Will Final Fantasy destroy itself?
Earlier this month, the video game company Square Enix announced the next current-gen installment of its critically acclaimed “Final Fantasy” series. The series, which has been in the hands of almost every role-playing game lover, has been receiving more and more negative feedback since the 2010 release of “Final Fantasy XIII”. The game sold well and was praised for its breathtaking graphics, but it was slammed by critics and fans for its extremely linear story progression and overwhelming mythology.
Then Square Enix tried to right its wrongs. In 2012, the company released a follow up to the game: “Final Fantasy XIII-2”. It was only the second installment of the series to have a sequel (the other being “Final Fantasy X”).
Now, when it comes to “Final Fantasy,” the number scheme can be quite confusing to anyone unfamiliar with the series. Each addition to the series is signified by a roman numeral and contains a world and story that is completely separate from any other installment. In the rare case that a game does have a sequel, it is signified by another number. Confused yet?
“Final Fantasy XIII-2” didn’t sell as well as its predecessor (about a third of its sales), but it received praise for its upgraded battle system and newly introduced monster capturing system. However, the game was criticized for not being linear enough because of its convoluted time traveling gameplay and cliché plotline.
Now, Square Enix has pulled off something even rarer than a sequel to a “Final Fantasy” game. It’s turning “Final Fantasy XIII” into a trilogy. “Lightning Returns: Final Fantasy XIII” is Square Enix’s latest and supposedly last attempt to correct the 13th installment’s notorious imperfections.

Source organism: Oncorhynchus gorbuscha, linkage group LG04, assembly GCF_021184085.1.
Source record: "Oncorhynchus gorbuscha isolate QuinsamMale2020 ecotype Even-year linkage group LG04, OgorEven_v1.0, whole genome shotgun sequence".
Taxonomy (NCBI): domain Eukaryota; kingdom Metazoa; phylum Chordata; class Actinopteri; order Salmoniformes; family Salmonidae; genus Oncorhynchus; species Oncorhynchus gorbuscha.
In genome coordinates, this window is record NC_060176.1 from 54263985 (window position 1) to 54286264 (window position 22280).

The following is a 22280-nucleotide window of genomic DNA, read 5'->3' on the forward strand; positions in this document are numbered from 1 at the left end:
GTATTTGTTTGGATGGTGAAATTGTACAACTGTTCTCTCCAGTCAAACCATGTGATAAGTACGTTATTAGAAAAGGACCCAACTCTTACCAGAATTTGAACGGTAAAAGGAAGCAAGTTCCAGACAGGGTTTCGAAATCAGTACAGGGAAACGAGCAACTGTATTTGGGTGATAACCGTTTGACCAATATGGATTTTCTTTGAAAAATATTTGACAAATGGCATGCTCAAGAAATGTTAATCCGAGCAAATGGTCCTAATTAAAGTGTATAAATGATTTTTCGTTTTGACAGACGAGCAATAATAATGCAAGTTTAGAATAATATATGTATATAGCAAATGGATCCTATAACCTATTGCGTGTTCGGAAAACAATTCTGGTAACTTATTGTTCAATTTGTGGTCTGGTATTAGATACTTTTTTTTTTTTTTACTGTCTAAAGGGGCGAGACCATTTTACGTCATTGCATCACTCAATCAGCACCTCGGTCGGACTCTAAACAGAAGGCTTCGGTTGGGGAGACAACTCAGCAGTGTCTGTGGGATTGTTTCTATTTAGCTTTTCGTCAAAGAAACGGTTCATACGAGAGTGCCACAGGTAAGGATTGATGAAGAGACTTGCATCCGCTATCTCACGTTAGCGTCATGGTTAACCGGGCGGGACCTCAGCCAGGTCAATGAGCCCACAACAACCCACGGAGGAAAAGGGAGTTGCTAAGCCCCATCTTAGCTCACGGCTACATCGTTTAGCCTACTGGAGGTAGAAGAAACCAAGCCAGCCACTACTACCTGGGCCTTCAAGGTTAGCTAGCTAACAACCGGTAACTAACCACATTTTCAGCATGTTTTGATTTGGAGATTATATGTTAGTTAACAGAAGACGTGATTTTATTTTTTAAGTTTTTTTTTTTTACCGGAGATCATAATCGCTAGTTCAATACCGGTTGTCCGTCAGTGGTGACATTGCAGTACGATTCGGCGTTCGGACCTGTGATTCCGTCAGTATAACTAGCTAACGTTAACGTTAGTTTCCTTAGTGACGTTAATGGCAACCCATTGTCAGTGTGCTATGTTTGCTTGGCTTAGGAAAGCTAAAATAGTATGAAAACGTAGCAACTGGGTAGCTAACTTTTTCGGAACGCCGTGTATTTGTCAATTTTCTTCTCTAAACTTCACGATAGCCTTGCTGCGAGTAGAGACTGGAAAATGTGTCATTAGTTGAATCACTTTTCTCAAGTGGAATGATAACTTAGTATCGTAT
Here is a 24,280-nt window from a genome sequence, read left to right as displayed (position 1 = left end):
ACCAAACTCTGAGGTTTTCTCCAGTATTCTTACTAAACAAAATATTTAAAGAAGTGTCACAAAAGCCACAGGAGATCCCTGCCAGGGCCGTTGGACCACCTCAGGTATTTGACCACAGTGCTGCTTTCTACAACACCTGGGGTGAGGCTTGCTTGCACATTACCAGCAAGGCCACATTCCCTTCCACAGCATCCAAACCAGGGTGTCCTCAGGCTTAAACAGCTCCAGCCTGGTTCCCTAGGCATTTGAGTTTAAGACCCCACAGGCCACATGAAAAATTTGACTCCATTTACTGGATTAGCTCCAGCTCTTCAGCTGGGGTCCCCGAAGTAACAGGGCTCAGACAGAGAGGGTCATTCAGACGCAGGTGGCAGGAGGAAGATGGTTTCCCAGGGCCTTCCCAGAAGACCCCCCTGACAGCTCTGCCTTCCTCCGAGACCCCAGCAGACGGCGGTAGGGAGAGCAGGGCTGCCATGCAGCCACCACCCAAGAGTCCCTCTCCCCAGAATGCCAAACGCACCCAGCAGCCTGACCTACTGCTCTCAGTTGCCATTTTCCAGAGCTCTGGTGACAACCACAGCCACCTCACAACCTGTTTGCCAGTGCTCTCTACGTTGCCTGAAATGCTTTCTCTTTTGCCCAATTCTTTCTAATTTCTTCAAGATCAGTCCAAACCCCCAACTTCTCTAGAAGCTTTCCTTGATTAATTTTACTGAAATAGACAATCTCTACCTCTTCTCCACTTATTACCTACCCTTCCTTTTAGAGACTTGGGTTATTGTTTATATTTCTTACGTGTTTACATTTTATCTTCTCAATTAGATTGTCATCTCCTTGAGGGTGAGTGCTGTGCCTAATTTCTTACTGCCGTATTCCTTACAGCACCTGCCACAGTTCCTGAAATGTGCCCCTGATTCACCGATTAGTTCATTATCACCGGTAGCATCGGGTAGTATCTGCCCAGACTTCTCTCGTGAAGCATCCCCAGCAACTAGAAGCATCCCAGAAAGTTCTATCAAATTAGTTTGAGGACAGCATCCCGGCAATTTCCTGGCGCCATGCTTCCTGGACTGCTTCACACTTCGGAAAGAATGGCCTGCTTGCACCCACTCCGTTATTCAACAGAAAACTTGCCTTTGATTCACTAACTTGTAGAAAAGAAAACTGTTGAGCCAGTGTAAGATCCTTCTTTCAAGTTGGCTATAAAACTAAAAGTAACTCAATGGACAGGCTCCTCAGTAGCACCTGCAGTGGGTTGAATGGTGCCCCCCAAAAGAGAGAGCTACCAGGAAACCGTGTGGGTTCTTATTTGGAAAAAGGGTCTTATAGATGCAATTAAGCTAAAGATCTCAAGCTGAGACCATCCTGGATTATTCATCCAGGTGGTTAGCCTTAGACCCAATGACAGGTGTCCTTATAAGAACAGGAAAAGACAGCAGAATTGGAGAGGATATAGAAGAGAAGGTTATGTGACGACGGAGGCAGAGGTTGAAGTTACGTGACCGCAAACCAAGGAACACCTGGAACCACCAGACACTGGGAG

The game will feature the main protagonist from “Final Fantasy XIII”, Lightning, returning to a world that will end in 13 days, unless of course she’s able to save it from impending doom. Details are still under wraps, but it’s been confirmed that Lightning will be the only playable character in the game. This revelation came as a surprise, because the previous games were criticized for their restrictions on playable characters. There is no confirmation as to whether or not the other original cast members will make a reappearance, but a colorful and eccentric cast has been promised.
It’s great to see that Square Enix cares about pleasing their customers, but instead of listening to fans’ pleas for another installment or a remake of the most popular “Final Fantasy” series, “Final Fantasy VII,” the video game giant just keeps adding games to the “Final Fantasy XIII” roster. What’s the definition of insanity? Doing the same thing over and over again, but expecting different results. That’s exactly what Square Enix is doing.
Has “Final Fantasy” run its course? The first entry into the series, “Final Fantasy,” was released in 1987 and raised a dying video game company (originally named Square) from ashes. The series will be celebrating its 25th anniversary soon, but with dwindling sales and low reviews, the series might soon see its own impending doom, only without any spiky-haired heroes to save it. Square Enix seems to be milking the series for every last dime before it runs dry. It’s a dishonor to longtime fans of the beloved series and it’s making an even bigger dent in Square Enix’s once untarnished reputation.